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Table 6 Evidence on other diseases and caries

From: Associations between dental caries and systemic diseases: a scoping review

Study Objectives and study design Study type Number of participants Location of study Outcomes and conclusions
Human studies on other diseases and caries
 Rheumatoid arthritis  
  Ayräväinen et al
 [82]
Evaluate if oral inflammatory conditions are associated with RA and if targeted treatment of RA impacts oral health by comparing three groups-early untreated RA, chronic RA and controls Case-control 124 (81 cases and 43 controls) Finland Outcomes: Patients in early untreated RA (EURA) group, bronchial asthma was significantly more common compared to other groups (p = 0.04); during the study, significant decrease in pain in joints in both RA groups (p < 0.001) and significant increase in patients who brushed twice a day (p = 0.04) occurred; DMFT and DMFS was non-significantly different between groups and total dental index (TDI) was significantly worse in RA patients compared to controls (p = 0.04); number of 4–5 mm pockets were significantly higher in EURA group vs. chronic RA patients at both baseline and follow up visits (p < 0.001); positive Rheumatoid factor (RF) was associated with oral inflammation and patients with positive RF had higher median TDI values and deep pockets (≥4mm) compared to patients with negative RF (p = 0.001 and p > 0.001 respectively); DMFT, DMFS, TDI indices and serologic markers (SSA/SSB and RNP antibodies) were significantly higher in EURA patients compared to other groups (p = 0.039); DMFT and DMFS was associated with disease activity score (DAS28) in both RA patient groups at baseline and follow up; DMFS had an increasing association with activity of RA (p < 0.001)
Conclusion: RA patients had poorer oral health compared to controls and caries indices were associated with RA activity
  Martinez-Martinez et al
 [83]
Evaluate frequency and severity of dental caries and the counts of cariogenic bacteria in RA patients when compared to controls Case-control 160 (80 cases and controls) Mexico Outcomes: RA patients reported significantly higher dry mouth sensation compared to control group (p < 0.05); RA group had significantly higher decayed teeth (p = 0.0149) and lower count of FT (p = 0.0004) compared to control group; treatment needs index and care index were significantly higher in RA and control groups respectively (p = 0.0002 and p = 0.0009 respectively); S. mutans was significantly higher in RA patients compared to controls (p < 0.05)
Conclusion: Dental caries is more frequent and severe in RA patients
 Systemic lupus erythematosus (SLE)
  Loyola Rodriguez et al
 [84]
Compare the prevalence of dental caries in active and inactive SLE patients by evaluating clinical, salivary and bacterial factors Case-control 60 (30 cases and controls) Mexico Outcomes: DMFT index was significantly higher in active SLE group when compared to inactive SLE group (p < 0.05) and only decayed component of DMFT index showed significant difference; functional teeth index (FS-T), treatment needs index (TNI) and care index (CI) were significantly different between groups (p < 0.05); integrative dental caries index (IDCI) showed significantly higher caries severity in the active SLE group for mild and moderate degrees of caries severity (p < 0.05); salivary flow and pH were significantly reduced in the active SLE group compared to inactive group (p < 0.05); DNA copies of S. mutans and S. sobrinus were significantly different between groups (p < 0.05); correlation was noted between SLE disease activity and DMFT, caries surfaces, pH, salivary flow, S. mutans and S. sobrinus and total bacteria (p < 0.0001)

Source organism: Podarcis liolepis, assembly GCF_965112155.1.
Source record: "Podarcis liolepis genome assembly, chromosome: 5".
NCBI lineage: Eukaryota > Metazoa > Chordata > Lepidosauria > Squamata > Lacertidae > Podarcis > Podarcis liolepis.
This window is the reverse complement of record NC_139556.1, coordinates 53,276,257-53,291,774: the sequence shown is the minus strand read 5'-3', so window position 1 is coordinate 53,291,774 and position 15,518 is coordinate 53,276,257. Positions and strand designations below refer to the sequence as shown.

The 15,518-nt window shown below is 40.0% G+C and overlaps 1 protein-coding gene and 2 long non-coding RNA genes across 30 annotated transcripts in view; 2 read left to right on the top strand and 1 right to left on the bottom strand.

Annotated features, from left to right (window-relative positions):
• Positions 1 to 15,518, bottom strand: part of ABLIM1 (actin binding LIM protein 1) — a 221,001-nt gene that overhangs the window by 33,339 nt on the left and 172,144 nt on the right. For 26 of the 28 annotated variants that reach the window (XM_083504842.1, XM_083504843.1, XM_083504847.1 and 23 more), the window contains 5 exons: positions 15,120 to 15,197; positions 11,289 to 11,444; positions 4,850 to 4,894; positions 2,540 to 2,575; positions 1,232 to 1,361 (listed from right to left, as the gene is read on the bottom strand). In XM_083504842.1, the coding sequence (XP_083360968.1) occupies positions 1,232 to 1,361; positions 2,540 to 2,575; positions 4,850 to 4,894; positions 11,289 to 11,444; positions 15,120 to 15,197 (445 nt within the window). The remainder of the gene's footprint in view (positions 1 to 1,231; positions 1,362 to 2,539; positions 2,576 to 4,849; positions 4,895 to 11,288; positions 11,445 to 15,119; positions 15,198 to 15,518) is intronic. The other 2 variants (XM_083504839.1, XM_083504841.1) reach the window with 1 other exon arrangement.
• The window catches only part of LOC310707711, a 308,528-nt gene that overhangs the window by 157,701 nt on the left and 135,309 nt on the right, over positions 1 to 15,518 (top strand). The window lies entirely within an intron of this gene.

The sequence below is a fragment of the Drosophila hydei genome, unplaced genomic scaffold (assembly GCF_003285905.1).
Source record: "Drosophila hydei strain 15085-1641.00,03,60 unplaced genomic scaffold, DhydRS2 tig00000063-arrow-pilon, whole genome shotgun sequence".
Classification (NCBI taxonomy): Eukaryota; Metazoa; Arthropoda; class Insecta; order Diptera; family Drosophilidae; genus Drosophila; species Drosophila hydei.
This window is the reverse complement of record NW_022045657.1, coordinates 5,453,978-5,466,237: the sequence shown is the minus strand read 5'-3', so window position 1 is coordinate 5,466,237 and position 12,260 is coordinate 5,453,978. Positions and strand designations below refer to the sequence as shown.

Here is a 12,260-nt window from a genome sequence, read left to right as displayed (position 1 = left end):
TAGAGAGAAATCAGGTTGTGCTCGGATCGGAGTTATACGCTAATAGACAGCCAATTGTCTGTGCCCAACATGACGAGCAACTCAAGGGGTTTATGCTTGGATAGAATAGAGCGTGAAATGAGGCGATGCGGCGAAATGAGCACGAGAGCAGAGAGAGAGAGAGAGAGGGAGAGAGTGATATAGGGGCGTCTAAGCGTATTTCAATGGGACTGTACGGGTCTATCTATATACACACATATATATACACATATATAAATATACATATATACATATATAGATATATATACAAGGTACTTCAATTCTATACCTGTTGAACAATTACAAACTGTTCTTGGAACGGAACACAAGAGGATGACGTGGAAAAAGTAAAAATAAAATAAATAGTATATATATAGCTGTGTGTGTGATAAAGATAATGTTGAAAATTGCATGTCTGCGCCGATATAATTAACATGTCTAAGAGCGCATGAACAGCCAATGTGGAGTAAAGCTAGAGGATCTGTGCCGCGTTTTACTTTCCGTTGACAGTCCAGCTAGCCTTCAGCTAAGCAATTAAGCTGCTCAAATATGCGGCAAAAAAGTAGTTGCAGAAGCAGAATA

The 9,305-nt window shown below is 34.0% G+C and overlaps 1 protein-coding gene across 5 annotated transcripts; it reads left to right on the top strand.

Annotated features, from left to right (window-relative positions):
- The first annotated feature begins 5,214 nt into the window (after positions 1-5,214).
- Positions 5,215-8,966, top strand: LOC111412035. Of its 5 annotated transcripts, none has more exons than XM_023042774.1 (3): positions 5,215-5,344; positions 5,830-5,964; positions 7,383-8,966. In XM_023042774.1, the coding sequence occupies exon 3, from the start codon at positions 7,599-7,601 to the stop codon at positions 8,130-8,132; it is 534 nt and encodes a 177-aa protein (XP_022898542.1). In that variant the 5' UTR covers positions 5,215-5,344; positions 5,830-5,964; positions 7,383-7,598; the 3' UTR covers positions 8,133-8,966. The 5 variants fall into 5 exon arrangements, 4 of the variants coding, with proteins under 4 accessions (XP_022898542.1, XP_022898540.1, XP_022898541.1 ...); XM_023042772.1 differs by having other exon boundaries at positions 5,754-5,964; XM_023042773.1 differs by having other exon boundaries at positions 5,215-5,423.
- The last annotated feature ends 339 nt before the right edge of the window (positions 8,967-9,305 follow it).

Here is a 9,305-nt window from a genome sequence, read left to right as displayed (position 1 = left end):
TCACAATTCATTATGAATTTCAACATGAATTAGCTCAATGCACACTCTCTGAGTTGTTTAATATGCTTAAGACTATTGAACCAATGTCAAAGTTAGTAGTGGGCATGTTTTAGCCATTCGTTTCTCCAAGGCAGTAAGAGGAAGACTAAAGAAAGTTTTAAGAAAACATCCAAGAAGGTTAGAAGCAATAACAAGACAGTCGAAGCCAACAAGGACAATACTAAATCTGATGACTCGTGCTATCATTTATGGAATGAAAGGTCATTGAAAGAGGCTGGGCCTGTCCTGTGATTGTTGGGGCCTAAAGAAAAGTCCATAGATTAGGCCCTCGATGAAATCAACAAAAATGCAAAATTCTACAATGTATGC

Conclusion: SLE patients had high DMFT and active SLE patients had significantly high smooth surface caries along with high counts of S. mutans and S.sobrinus. A positive correlation was noted between active SLE and dental caries
  Gofur et al.  [85] Compare dental caries burden in patients with increasing severity of SLE. DMFT, oral hygiene metrics [oral hygiene index-simplified (OHI-S), debris index (DI), plaque index (PI), calculus index (CI) and personal hygiene performance-modified index (PHP-M)] and SLE severity (SLE disease severity index) were collected Cross sectional 93 Indonesia Outcomes: Patients were divided into mild, moderate and severe SLE disease severity. 74% patients with SLE had dental caries. PHP-M (p < 0.001), PI (p = 0.001), OHI-S (p < 0.001), DMFT (p = 0.001) were significantly associated with SLE severity
Conclusion: Correlation between oral hygiene metrics, dental caries and SLE severity was found in SLE patients
 Chronic kidney disease
  Menezes et al
 [86]
Evaluate the association between chronic kidney disease and dental caries by comparing dental caries, salivary factors and cariogenic bacteria between patients with end stage renal disease and matched controls Case-control 214 (107 cases and controls) Brazil Outcomes: Significantly higher CFUs of S. mutans (p = 0.02), amounts of anti-mutans IgA (p = 0.04), urea in saliva (p < 0.001) and significantly fewer FT (p < 0.001) in group with end stage renal disease; presence of S. mutans, lower DMFT, fewer FT, lower salivary calcium and higher salivary urea were associated with end stage renal disease; positive correlation between quantity of anti-streptococcus IgA antibodies, salivary urea, colony forming units (CFUs) of S. mutans and duration of hemodialysis were noted; negative correlation was noted between hemodialysis and FT
Conclusion: Programs to prevent and treat oral problems in end-stage renal disease patients on hemodialysis may be required to improve awareness and oral health condition